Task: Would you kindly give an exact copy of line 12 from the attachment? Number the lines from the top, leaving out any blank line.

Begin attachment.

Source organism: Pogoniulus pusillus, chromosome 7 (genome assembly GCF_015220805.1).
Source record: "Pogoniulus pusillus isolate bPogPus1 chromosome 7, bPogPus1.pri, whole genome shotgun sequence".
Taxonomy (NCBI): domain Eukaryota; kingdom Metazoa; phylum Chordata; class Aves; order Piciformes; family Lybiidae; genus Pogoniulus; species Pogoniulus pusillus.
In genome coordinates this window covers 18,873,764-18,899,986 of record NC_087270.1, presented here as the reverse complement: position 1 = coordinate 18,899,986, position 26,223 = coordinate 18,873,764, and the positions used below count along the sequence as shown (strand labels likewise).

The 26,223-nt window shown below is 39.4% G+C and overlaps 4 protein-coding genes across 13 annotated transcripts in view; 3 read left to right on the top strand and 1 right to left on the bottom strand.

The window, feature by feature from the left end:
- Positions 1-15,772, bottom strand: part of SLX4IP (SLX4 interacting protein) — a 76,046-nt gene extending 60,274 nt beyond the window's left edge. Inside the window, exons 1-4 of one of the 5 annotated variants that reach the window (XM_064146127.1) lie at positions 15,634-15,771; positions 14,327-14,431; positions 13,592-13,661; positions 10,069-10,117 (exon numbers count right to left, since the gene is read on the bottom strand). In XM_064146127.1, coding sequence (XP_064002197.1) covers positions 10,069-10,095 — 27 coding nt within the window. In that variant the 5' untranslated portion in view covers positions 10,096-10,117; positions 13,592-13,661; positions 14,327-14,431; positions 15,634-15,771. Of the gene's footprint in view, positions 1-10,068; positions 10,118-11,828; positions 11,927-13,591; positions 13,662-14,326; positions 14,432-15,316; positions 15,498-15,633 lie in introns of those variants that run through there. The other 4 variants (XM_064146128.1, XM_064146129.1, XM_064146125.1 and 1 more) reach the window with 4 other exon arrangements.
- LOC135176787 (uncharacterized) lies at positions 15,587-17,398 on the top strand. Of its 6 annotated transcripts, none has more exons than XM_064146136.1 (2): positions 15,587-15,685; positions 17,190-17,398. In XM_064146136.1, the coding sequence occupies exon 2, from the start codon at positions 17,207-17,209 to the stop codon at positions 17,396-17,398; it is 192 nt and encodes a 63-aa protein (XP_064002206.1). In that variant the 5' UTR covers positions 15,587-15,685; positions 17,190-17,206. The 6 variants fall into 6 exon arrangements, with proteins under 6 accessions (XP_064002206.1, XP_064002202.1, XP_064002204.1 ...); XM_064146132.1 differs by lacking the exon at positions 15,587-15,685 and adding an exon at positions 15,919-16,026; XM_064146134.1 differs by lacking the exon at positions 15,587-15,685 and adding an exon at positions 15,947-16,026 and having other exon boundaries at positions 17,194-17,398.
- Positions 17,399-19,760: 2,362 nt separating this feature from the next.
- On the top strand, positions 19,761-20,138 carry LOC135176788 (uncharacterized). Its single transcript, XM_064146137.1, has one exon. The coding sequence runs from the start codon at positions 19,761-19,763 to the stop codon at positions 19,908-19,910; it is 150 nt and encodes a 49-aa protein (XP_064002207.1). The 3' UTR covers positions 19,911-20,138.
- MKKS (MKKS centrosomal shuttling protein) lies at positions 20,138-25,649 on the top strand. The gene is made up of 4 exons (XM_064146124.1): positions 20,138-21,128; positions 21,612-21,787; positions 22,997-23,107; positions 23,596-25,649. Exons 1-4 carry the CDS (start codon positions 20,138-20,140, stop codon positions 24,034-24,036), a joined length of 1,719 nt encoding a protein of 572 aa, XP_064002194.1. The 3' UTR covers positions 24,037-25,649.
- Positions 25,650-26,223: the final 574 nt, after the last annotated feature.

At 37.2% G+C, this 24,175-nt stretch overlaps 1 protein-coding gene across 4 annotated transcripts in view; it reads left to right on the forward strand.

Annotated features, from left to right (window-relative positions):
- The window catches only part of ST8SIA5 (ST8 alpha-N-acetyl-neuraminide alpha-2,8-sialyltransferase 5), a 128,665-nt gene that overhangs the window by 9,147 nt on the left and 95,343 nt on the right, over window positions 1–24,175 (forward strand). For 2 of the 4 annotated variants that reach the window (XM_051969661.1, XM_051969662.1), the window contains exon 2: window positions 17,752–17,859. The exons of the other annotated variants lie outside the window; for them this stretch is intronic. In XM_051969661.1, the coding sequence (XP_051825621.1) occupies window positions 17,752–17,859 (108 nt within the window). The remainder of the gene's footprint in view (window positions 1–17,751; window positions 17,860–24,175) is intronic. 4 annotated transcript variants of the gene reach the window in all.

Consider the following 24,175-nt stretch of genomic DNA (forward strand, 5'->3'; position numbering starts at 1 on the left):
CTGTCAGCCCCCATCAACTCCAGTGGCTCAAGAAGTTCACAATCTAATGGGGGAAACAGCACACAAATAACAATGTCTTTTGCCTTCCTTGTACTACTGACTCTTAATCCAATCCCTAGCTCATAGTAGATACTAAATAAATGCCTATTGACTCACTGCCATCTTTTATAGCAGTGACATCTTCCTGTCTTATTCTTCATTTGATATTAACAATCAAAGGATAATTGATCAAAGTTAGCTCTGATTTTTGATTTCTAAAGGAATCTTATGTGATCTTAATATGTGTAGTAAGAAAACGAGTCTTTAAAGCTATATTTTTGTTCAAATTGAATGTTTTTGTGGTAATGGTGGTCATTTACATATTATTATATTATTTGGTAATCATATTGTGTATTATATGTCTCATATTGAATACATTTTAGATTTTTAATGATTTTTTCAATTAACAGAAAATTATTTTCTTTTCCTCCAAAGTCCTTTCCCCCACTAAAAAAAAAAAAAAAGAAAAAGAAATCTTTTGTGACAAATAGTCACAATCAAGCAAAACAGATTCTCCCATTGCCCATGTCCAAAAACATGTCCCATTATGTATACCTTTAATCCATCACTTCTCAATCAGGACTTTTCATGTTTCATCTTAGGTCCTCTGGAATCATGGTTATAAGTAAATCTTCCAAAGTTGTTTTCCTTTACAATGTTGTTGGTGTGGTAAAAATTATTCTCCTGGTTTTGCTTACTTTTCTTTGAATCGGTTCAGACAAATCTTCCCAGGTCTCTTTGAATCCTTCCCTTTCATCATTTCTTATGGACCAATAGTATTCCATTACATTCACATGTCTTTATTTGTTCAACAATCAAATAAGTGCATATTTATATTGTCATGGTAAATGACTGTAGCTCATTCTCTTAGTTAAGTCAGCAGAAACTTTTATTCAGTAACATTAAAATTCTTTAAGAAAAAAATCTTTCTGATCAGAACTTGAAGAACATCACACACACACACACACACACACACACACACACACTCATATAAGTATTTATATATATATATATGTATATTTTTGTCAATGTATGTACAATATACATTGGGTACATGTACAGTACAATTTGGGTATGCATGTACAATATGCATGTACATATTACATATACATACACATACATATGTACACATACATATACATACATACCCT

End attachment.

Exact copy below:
- Positions 25,650-26,223: the final 574 nt, after the last annotated feature.